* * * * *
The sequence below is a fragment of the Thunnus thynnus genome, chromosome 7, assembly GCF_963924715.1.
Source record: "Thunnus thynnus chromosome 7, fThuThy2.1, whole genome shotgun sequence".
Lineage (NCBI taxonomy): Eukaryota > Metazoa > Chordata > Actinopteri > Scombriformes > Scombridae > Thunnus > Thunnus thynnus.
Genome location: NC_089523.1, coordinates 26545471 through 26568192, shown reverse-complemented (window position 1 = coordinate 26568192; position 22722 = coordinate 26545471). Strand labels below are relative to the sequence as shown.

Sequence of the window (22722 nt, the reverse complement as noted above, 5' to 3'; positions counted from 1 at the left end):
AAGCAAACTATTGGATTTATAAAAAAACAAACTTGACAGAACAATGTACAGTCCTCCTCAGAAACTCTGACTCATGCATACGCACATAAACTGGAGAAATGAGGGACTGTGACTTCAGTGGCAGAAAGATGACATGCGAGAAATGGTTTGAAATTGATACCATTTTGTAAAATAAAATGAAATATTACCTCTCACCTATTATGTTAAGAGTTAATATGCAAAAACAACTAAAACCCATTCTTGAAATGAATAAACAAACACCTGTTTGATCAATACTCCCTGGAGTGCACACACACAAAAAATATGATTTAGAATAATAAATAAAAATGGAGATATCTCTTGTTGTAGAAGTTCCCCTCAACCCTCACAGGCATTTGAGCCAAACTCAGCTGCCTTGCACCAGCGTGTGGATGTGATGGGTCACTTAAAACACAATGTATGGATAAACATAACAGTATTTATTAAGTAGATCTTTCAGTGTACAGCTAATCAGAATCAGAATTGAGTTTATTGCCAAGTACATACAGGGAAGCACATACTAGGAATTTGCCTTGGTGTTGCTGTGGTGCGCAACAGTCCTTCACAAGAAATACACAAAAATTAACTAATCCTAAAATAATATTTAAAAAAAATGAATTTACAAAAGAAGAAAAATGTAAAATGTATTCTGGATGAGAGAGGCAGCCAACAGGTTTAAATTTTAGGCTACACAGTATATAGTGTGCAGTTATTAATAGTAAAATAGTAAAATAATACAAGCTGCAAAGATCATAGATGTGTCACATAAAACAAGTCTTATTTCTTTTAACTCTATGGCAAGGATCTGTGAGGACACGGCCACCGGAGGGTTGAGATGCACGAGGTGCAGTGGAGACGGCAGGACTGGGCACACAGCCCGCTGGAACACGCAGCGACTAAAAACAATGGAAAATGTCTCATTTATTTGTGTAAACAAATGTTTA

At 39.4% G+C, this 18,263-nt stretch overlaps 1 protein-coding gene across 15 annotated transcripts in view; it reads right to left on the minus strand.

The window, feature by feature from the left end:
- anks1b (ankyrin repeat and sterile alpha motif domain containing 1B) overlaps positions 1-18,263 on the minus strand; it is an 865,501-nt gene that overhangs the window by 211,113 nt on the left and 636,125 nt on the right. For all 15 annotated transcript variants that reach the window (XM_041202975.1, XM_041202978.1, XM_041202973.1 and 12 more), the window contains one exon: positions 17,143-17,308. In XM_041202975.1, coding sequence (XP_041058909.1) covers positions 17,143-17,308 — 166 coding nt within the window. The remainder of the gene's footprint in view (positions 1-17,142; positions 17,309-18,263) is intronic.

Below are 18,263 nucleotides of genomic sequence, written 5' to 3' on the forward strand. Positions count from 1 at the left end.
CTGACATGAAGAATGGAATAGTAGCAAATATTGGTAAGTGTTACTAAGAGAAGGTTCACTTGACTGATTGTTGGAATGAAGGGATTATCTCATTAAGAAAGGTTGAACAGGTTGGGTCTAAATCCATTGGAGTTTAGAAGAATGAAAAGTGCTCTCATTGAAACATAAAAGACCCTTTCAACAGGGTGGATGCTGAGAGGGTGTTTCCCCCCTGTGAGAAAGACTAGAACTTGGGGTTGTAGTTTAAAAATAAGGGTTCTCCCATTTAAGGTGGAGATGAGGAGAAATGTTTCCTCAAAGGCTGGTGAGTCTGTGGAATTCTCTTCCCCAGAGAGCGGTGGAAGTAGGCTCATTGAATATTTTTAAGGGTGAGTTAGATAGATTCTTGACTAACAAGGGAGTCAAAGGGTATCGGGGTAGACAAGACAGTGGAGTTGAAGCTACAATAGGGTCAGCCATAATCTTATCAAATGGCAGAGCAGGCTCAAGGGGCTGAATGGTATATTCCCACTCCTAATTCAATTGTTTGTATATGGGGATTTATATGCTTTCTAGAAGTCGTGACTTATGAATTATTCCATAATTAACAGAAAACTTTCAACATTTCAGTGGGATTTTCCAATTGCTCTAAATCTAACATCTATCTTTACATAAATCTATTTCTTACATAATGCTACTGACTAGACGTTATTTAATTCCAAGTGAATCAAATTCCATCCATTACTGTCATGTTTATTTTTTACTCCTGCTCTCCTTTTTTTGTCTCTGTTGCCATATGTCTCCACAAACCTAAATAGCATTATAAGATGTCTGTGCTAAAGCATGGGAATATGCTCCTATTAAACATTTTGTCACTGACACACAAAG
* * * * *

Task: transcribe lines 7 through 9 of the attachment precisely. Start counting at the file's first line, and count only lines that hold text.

At 39.4% G+C, this 18,263-nt stretch overlaps 1 protein-coding gene across 15 annotated transcripts in view; it reads right to left on the minus strand.

The window, feature by feature from the left end:
- anks1b (ankyrin repeat and sterile alpha motif domain containing 1B) overlaps positions 1-18,263 on the minus strand; it is an 865,501-nt gene that overhangs the window by 211,113 nt on the left and 636,125 nt on the right. For all 15 annotated transcript variants that reach the window (XM_041202975.1, XM_041202978.1, XM_041202973.1 and 12 more), the window contains one exon: positions 17,143-17,308. In XM_041202975.1, coding sequence (XP_041058909.1) covers positions 17,143-17,308 — 166 coding nt within the window. The remainder of the gene's footprint in view (positions 1-17,142; positions 17,309-18,263) is intronic.